Tuesday, December 23, 2008

"One of my worst dayz out there" by Ryan Zimny, a lad with a DBD membership offer in his future?

The fifth installment of “One of my worst dayz out there” comes from the rugged off-spring of a comrade-teacher of mine from Esko Schools. Below, Ryan Zimny (a high school fizsicks teacher and ski coach), cut from the same raw hide as his dad, recounts a vignette relating to an epic trip he took crossing the Great Divide from the Mexican border to the Canadian border some years ago. (FYI: His dad met him near the halfway point and together they road in glory to the Canadian border.) Little Z (as I like to fondly call him) is tough as nails and always ready to accept a challenge, as long as there is desperate desolation or forlorn danger involved. Regarding Little Z's propensity for steadfastness, Mallory once was heard to mutter, “I like the cut of that lad’s jib.” Read on and marvel at this youth’s resolute demeanor:

Charlie, I've been enjoying the tales of woe on the blog as of late, and thought I'd throw in a tale of my own if you so choose to include it:

The summer of my 21st year found me looking for an excuse to avoid the misery of another summer of manual labor in the pallet factory between my scholarly pursuits. I had come across a small blurb about the newly mapped Great Divide Mountain Bike Route stretching between our northern and southern borders in a Bike magazine, and figured it could provide an adequate diversion from "respectable" work. After an inadequate period of training and gear procurement, I made my way the day after my last final to the Mexican border in order to start my ride north, under the assumption that I could follow summer on my journey north. This assumption worked fine for the first few weeks, where I would find patches of melting snow at the higher elevations to balance out the unbelievable desert heat at the lower. That is, until the day after I crossed from New Mexico in Colorado and started a long slog up to 12,000 foot Indiana Pass, near the Summitville Mine Superfund site. I had just crossed the 10k foot elevation mark, looking at the scarred remains of a bright orange mountain peak as a monument to human destruction and greed, when I hit a significant snow field. The weather was pleasant, probably around 50 degrees or so, and when I pedaled into the snow, my wheels sunk into the heavy cement enough that it became a challenge to push my way, dragging my fully loaded BOB as a sled behind. Two hours later, my legs were covered in cuts from post-holing my way in waist deep hell. I was soaked, and getting cold. Really cold. Reality hit when I realized I no longer could tell where the forest service road lay beneath the alpine meadow, the wind was blowing a lot harder than before, and the sky had become a dark gray. Realizing the stupidity of the situation as I had made less than a mile of progress over the last couple hours, and starting to sink into hypothermia, I set camp beneath a stand of pines and crawled into my summer weight sleeping bag. Every article of clothing I had went on, and I laid there spooning peanut butter into my mouth, weighing my options. Struggle back, and make a hundred mile detour around this mountain or continue on. If I went forward, I still had 10 miles and 2000 vertical feet before the pass would allow me to drop back to the heat of the desert. Once the shivering had subsided, I stuck my head out the door, and looked into a full-on blizzard. I crawled back into my tent, and tried to get some sleep as the walls of my cheap 3-season tent were pressed into my face by the wind. Somewhere around 3 AM, I woke up to the sound of silence. Sticking my head out, I saw stars, so I stepped out to water a tree and found solid, frozen snow underfoot. It was cold. Cold enough to firm up the snow. Salvation! I packed up as fast as I could and headed off in the direction I hoped the road led. I was able to make good time over the frozen crust, breaking through only occasionally. After a couple hours, the sky lightened and I was able to find the road often enough to keep my bearings. Cresting the Pass mid-morning, just as the snow was getting too soft to ride, I was able to at least struggle downhill until I escaped the last fingers of snow and coast a vertical mile over the next 20 miles, down to triple digit temperatures and a cold beer at the first little bar at the outskirts of town. The saint behind the bar let me set up camp out back, and I laid down in the heat and passed out.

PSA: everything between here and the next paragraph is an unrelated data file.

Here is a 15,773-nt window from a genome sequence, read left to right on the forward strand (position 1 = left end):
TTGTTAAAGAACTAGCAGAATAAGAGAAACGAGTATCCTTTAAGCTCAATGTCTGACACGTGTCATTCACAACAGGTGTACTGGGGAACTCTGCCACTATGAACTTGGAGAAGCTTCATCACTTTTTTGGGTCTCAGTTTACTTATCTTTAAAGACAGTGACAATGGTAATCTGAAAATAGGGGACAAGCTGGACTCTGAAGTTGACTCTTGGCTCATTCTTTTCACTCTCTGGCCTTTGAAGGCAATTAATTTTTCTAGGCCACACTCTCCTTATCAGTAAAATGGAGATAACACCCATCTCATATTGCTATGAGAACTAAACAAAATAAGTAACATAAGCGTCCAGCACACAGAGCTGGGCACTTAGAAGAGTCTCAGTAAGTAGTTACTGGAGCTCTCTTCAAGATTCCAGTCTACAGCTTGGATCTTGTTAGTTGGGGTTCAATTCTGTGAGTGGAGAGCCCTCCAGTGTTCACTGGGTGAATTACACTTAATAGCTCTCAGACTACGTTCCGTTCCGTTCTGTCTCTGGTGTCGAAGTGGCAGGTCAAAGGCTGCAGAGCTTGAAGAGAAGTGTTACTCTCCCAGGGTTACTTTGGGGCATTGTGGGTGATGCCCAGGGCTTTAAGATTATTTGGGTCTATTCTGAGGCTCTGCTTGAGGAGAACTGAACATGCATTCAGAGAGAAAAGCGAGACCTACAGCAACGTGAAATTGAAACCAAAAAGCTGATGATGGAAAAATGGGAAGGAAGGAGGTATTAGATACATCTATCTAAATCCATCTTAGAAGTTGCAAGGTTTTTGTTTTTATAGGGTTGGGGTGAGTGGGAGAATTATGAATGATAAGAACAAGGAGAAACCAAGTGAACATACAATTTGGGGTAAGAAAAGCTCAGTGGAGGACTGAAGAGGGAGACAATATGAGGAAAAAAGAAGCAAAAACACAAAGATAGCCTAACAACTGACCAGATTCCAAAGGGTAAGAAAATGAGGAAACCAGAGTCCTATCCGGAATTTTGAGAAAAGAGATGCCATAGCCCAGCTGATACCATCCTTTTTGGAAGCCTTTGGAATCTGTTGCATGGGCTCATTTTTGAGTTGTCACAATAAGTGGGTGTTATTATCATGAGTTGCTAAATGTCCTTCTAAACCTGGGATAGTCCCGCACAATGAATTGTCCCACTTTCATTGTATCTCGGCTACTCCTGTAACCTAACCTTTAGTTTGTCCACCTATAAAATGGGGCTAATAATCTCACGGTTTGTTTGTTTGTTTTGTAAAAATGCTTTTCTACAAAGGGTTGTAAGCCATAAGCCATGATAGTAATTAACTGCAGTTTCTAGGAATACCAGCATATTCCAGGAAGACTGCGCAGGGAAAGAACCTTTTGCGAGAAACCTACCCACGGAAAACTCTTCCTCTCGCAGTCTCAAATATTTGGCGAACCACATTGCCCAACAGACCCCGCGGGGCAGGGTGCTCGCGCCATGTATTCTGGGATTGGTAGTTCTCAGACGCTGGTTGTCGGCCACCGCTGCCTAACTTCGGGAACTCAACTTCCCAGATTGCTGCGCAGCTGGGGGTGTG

Great stuff!!!! Expect more from this young man.
Note: While he will run from the cops, like most of us, he does not run for recreation, like most of us…

1 comment:

  1. Charlie,
    Have a great Holiday season. I can´t wait for 09 and I can´t wait to ride in Iowa again. Today I got 4 teeth yanked and will soon rid myself of tooth pain. I am ready to attack the trails and roads!